Recent news of Facebook’s success with mobile advertising, and Instagram’s launch of advertising units, are just the most recent reminders of how massively the supply of advertising media inventory has grown in the last 20 years. Each “free” service that is launched on the internet, aggregating millions of users, seems to eventually be supported by advertising. Yahoo was the first big one. Google and then its acquisition YouTube are perhaps the most famous. Advertising networks proliferated to allow advertisers to place a banner on thousands of blogs and social media sites like Reditt and Digg grew like weeds.
Billions and billions of advertising media impressions ‘inventory’ of have been created and will be created.
Meanwhile, premium-content publishers have been troubled by the constant pressure, no requirement, to drop their rates to keep getting business. How is a publisher to develop a workable strategy in this world of declining price? My friend Ari Rosenberg wrote today in the Online Publishing Insider blog from MediaPost that pubishers should take control of the sales conversation by focusing on selling engagement rather than reach. I agree with Ari, but I think I would go farther.
In our capitalist world, prices of inventory are simply the result of the mysterious workings of supply and demand. The massive growth of the supply of inventory isn’t within the control of publishers. But publishers can and should develop a genuine plan to drive up demand for their inventory. How do you drive demand?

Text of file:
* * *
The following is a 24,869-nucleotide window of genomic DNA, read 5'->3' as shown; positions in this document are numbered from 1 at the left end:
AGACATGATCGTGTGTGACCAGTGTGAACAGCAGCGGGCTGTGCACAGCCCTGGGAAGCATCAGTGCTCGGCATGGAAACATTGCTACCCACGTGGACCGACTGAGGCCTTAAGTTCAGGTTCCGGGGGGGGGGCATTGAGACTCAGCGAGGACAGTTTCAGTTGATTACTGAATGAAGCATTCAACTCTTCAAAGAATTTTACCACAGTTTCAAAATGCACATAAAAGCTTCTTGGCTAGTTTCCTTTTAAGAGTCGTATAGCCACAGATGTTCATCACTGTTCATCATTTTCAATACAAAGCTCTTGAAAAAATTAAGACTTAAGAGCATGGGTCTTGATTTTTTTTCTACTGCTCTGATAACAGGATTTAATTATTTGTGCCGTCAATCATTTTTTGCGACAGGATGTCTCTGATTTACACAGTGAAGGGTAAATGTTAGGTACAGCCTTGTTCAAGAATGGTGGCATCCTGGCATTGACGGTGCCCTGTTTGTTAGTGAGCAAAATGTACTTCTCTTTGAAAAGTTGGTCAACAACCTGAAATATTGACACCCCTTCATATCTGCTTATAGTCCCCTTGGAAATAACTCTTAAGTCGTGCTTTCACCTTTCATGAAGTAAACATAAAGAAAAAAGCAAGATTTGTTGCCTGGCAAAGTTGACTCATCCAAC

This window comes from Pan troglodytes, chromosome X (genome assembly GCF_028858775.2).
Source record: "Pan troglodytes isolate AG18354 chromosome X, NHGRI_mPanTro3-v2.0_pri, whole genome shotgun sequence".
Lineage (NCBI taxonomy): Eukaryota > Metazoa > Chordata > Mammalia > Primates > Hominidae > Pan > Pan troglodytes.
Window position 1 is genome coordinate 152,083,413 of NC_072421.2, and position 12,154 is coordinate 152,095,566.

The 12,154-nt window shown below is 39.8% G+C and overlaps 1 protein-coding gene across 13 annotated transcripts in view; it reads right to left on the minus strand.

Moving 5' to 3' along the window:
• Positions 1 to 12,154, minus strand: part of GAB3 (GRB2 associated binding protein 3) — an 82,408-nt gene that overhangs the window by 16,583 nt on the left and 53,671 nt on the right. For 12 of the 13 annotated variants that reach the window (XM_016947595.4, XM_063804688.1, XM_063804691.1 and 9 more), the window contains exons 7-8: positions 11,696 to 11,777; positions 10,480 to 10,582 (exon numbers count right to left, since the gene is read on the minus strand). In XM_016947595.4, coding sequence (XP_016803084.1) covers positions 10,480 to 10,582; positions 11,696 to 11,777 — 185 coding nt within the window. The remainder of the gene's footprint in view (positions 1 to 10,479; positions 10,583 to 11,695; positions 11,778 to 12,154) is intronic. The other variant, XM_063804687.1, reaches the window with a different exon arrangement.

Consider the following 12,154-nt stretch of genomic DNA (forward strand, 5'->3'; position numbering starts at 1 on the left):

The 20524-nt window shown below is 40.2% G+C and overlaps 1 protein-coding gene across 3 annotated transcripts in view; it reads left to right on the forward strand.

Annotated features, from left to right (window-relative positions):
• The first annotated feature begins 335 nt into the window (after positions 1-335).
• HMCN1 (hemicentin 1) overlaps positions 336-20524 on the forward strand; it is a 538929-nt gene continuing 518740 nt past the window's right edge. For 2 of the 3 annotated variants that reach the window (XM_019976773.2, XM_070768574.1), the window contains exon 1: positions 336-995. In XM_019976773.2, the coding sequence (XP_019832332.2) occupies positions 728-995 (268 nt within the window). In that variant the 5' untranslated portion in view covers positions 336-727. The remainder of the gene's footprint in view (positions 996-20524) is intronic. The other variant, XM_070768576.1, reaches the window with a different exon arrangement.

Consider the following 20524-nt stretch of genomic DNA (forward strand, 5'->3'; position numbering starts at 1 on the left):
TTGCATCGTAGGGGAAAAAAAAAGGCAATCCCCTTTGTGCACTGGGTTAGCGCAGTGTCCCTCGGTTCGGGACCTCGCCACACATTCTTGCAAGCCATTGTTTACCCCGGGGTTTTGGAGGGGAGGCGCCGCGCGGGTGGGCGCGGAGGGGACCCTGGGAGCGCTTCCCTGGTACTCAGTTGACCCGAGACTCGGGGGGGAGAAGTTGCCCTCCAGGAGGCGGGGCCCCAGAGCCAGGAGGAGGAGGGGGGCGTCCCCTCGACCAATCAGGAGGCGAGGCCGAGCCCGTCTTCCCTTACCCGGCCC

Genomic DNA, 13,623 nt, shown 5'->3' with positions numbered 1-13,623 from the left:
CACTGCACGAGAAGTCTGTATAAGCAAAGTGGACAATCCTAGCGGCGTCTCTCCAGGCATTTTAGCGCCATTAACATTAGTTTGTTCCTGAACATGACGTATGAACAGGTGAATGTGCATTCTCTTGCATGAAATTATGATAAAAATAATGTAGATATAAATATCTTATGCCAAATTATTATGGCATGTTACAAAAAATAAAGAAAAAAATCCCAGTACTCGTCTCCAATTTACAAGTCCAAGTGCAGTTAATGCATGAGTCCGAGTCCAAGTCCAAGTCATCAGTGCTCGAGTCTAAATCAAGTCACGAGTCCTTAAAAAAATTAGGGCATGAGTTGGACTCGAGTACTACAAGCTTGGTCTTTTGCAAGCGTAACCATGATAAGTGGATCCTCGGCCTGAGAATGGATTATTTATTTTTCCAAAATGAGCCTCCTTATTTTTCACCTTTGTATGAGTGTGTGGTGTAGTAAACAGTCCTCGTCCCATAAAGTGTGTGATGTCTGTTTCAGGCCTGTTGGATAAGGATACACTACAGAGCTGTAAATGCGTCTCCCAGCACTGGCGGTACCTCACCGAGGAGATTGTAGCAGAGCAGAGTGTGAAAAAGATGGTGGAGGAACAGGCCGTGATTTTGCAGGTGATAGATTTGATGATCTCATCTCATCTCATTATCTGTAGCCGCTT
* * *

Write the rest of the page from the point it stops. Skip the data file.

First, publishers cannot let the rest of the market dictate the terms of the RFP. This starts with the air-cover of marketing in support of advertising sales, being done by both industry organizations and by media properties. The sales pitch needs to reflect that, too. What most publishers fail to do in is deliver a sales persuasion that is really good at establishing agreement to assumptions at the beginning of the sales process that favor their property. The assumptions, about how potential buyers of the advertisers’ products make purchase decisions, can then lead to a logical persuasion that creates or builds demand for premium inventory. Without agreement on the assumptions there can be no persuasion.
Social media companies are actively speaking out in the market about how social media influences purchase behavior. Their sales pitch starts with very easy agreement that digital-word-of-mouth is the holy grail of marketing. What they don’t say is that the most influential social-media-influencer in each little friends group is an avid premium content consumer. Avid readership of original reporting is why influencers know more, it’s where they get their ideas. Premium publishers need to develop premium advertising sales persuasion. Only when they do will they build the demand to offset the continued growth of supply that threatens their economics.